@SuperFast @StandardFrameRelaySwitchingFlubberpublic class SuperFastAtmTransport implements ATMTransport {        public void communicateWithBank(byte[] datapacket) {                System.out.println("communicating with bank via the Super Fast transport " );        }}
    Usage :
    @Inject @SuperFast @StandardFrameRelaySwitchingFlubberprivate ATMTransport transport;
  • 12. To solve Explosion of Qualifiers
    CDI allows you to discriminate on members of a qualifier to reduce the explosion of qualifiers. Instead of having three qualifier you could have one qualifier and an enum. Then if you need more types of transports, you only have to add an enum value instead of another class.
    Let's demonstrate how this works by creating a new qualifier annotation called Transport. The Transport qualifier annotation will have a single member, an enum called type. The type member will be an new enum that we define called TransportType.
    @Qualifier @Retention(RUNTIME) @Target({TYPE, METHOD, FIELD, PARAMETER})public @interface Transport {        TransportType type() default TransportType.STANDARD;}
    public enumTransportType {        JSON, SOAP, STANDARD;}
    Usage :
    @Transport(type=TransportType.SOAP)public class SoapAtmTransport implements ATMTransport {
     @Inject @Transport(type=TransportType.STANDARD)private ATMTransport transport;
  • 13. Advanced: Using @Produces and InjectionPoint
    @Inject @TransportConfig(retries=2)private ATMTransport transport;
    @Produces ATMTransportcreateTransport(InjectionPointinjectionPoint) {
                    Bean<?> bean = injectionPoint.getBean();TransportConfigtransportConfig = Bean.getBeanClass().getAnnotation (TransportConfig.class);StandardAtmTransport transport = new StandardAtmTransport();                transport.setRetries(transportConfig.retries());return transport;
    }
  • 14. @Nonbinding
    Using @Nonbinding to combine a configuration annotation and a qualifier annotation into one annotation
    For e.g. - Transport qualifier annotation using @Nonbinding to add configuration retries param.
  • 15. @Any
    @Any finds all of the transports in the system.
    Once you inject the instances into the system, you can use the select method of instance to query for a particular type.
    @Inject @Any private Instance<ATMTransport> allTransports;
    @PostConstruct        protected void init() {                transport = allTransports.select(new AnnotationLiteral<Default>(){}).get();                                if (transport!=null) {                        System.out.println("Found standard transport");                        return;                }                                transport = allTransports.select(new AnnotationLiteral<Json>(){}).get();                                if (transport!=null) {                        System.out.println("Found JSON standard transport");                        return;                }                                transport = allTransports.select(new AnnotationLiteral<Soap>(){}).get();                                                if (transport!=null) {                        System.out.println("Found SOAP standard transport");                        return;                }}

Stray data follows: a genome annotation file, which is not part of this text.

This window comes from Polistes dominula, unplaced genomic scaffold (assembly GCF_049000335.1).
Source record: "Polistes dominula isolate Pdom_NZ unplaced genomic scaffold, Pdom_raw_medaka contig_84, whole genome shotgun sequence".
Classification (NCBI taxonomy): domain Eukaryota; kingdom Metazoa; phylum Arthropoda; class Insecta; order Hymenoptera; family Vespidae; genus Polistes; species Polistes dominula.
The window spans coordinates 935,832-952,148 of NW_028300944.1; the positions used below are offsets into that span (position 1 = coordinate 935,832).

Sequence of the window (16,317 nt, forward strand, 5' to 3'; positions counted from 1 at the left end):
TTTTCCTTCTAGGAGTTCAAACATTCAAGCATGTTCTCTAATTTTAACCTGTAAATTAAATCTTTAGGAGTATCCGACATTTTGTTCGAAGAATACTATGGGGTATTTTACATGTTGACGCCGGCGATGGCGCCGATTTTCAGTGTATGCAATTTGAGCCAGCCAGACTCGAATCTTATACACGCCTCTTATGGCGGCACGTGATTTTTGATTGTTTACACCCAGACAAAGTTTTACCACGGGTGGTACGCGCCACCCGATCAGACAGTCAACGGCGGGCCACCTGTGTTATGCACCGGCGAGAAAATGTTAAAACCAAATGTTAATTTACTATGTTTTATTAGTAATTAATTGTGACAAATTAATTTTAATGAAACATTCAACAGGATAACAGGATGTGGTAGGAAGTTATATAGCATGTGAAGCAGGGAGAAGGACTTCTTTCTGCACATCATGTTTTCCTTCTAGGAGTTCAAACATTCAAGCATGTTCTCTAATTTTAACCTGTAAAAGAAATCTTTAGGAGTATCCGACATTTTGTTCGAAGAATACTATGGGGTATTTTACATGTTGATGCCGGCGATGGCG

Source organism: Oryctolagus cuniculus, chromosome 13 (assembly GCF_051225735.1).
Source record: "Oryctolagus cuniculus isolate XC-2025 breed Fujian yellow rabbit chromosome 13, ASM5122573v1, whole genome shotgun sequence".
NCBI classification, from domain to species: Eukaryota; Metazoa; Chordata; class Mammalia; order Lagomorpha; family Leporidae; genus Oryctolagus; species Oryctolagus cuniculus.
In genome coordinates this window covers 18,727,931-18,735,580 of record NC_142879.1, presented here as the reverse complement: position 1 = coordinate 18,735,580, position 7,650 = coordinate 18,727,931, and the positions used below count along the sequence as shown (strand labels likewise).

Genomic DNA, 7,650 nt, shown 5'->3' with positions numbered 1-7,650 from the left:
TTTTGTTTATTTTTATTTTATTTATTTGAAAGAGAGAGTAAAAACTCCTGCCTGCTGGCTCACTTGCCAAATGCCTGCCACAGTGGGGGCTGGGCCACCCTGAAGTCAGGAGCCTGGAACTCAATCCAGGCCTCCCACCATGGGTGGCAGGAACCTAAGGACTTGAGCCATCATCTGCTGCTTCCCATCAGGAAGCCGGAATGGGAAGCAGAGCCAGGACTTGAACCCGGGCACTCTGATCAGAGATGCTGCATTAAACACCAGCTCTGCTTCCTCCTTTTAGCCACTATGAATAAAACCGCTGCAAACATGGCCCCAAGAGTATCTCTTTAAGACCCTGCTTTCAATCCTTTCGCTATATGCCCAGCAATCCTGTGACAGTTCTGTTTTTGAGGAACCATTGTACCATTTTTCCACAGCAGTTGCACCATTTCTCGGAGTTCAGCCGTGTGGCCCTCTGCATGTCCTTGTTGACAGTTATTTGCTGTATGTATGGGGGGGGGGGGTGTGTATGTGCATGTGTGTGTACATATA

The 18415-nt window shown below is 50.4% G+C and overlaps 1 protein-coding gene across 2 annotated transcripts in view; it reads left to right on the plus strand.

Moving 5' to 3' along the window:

• 16. @Decorator
    Java EE 6 lets us create decorators through CDI, as part of their AOP features. If we want to implement cross cutting concerns that are still close enough to the business, we can use this feature of Java EE 6.
    @Decorator public class TicketServiceDecorator implements TicketService {
    @Inject @Delegate private TicketServiceticketService;
    @Inject private CateringServicecateringService;
    @Override public Ticket orderTicket(String name) {
    Ticket ticket = ticketService.orderTicket(name);
    cateringService.orderCatering(ticket); return ticket;
    }
    }
  • 17. Injecting Java EE resources into a bean
    All managed beans may take advantage of Java EE component environment injection using @Resource, @EJB, @PersistenceContext, @PeristenceUnit, @PostConstruct and @PreDestroy and @WebServiceRef.
    Example :
    @Transactional @Interceptor public class TransactionInterceptor {    @Resource UserTransaction transaction;
       @AroundInvoke public Object manageTransaction(InvocationContext ctx) throws Exception { ... } }
    @SessionScopedpublic class Login implements Serializable {
       @Inject Credentials credentials;    @PersistenceContext EntityManager userDatabase;     }
  • 18. Dirty truth
    CDI is part of JEE 6. It could easily be used outside of a JEE 6 container. The problem is that there is no standard interface to use CDI outside of a JEE 6 container so the three main implementations Caucho Resin Candi, Red Hat JBoss Weld and Apache OpenWebBeans all have their own way to run a CDI container standalone.
  • 19. Conclusion
    Dependency Injection (DI) refers to the process of supplying an external dependency to a software component.
    CDI is the Java standard for dependency injection and interception (AOP). It is evident from the popularity of DI and AOP that Java needs to address DI and AOP so that it can build other standards on top of it. DI and AOP are the foundation of many Java frameworks.